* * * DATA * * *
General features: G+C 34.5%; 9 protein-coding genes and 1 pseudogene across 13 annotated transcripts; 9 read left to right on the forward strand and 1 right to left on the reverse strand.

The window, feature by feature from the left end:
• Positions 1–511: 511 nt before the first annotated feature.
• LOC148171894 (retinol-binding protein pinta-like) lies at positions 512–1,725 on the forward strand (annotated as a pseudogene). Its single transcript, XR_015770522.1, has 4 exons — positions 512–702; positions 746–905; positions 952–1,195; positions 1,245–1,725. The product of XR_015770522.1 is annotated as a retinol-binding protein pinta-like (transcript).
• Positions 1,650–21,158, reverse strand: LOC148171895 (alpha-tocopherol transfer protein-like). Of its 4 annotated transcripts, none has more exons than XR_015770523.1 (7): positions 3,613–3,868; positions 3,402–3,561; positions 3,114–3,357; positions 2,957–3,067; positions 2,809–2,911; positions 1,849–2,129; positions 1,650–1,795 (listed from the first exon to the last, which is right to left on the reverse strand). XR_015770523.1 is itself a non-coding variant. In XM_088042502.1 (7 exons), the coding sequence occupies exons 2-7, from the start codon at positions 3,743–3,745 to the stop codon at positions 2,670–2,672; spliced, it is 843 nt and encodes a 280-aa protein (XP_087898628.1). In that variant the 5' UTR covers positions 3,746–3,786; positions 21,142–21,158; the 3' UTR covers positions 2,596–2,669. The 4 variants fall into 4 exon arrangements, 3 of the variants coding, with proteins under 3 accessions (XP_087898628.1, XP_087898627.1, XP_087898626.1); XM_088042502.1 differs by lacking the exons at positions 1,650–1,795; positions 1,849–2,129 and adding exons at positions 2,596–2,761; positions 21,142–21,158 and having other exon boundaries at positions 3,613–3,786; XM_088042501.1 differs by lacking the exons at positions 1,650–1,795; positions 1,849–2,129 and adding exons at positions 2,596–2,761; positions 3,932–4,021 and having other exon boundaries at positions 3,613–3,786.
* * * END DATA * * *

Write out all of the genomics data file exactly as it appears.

General features: G+C 34.5%; 9 protein-coding genes and 1 pseudogene across 13 annotated transcripts; 9 read left to right on the forward strand and 1 right to left on the reverse strand.

The window, feature by feature from the left end:
• Positions 1–511: 511 nt before the first annotated feature.
• LOC148171894 (retinol-binding protein pinta-like) lies at positions 512–1,725 on the forward strand (annotated as a pseudogene). Its single transcript, XR_015770522.1, has 4 exons — positions 512–702; positions 746–905; positions 952–1,195; positions 1,245–1,725. The product of XR_015770522.1 is annotated as a retinol-binding protein pinta-like (transcript).
• Positions 1,650–21,158, reverse strand: LOC148171895 (alpha-tocopherol transfer protein-like). Of its 4 annotated transcripts, none has more exons than XR_015770523.1 (7): positions 3,613–3,868; positions 3,402–3,561; positions 3,114–3,357; positions 2,957–3,067; positions 2,809–2,911; positions 1,849–2,129; positions 1,650–1,795 (listed from the first exon to the last, which is right to left on the reverse strand). XR_015770523.1 is itself a non-coding variant. In XM_088042502.1 (7 exons), the coding sequence occupies exons 2-7, from the start codon at positions 3,743–3,745 to the stop codon at positions 2,670–2,672; spliced, it is 843 nt and encodes a 280-aa protein (XP_087898628.1). In that variant the 5' UTR covers positions 3,746–3,786; positions 21,142–21,158; the 3' UTR covers positions 2,596–2,669. The 4 variants fall into 4 exon arrangements, 3 of the variants coding, with proteins under 3 accessions (XP_087898628.1, XP_087898627.1, XP_087898626.1); XM_088042502.1 differs by lacking the exons at positions 1,650–1,795; positions 1,849–2,129 and adding exons at positions 2,596–2,761; positions 21,142–21,158 and having other exon boundaries at positions 3,613–3,786; XM_088042501.1 differs by lacking the exons at positions 1,650–1,795; positions 1,849–2,129 and adding exons at positions 2,596–2,761; positions 3,932–4,021 and having other exon boundaries at positions 3,613–3,786.